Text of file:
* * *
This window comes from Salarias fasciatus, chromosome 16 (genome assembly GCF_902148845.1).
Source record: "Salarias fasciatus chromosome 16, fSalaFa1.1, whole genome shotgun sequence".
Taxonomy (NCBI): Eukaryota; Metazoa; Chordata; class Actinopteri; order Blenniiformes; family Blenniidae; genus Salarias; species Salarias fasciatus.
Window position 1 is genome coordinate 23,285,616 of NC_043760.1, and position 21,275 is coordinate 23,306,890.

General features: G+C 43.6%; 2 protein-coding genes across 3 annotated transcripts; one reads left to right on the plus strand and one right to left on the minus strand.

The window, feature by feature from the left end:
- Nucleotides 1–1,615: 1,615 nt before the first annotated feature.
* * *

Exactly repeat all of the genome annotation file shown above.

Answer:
This window comes from Salarias fasciatus, chromosome 16 (genome assembly GCF_902148845.1).
Source record: "Salarias fasciatus chromosome 16, fSalaFa1.1, whole genome shotgun sequence".
Taxonomy (NCBI): Eukaryota; Metazoa; Chordata; class Actinopteri; order Blenniiformes; family Blenniidae; genus Salarias; species Salarias fasciatus.
Window position 1 is genome coordinate 23,285,616 of NC_043760.1, and position 21,275 is coordinate 23,306,890.

General features: G+C 43.6%; 2 protein-coding genes across 3 annotated transcripts; one reads left to right on the plus strand and one right to left on the minus strand.

The window, feature by feature from the left end:
- Nucleotides 1–1,615: 1,615 nt before the first annotated feature.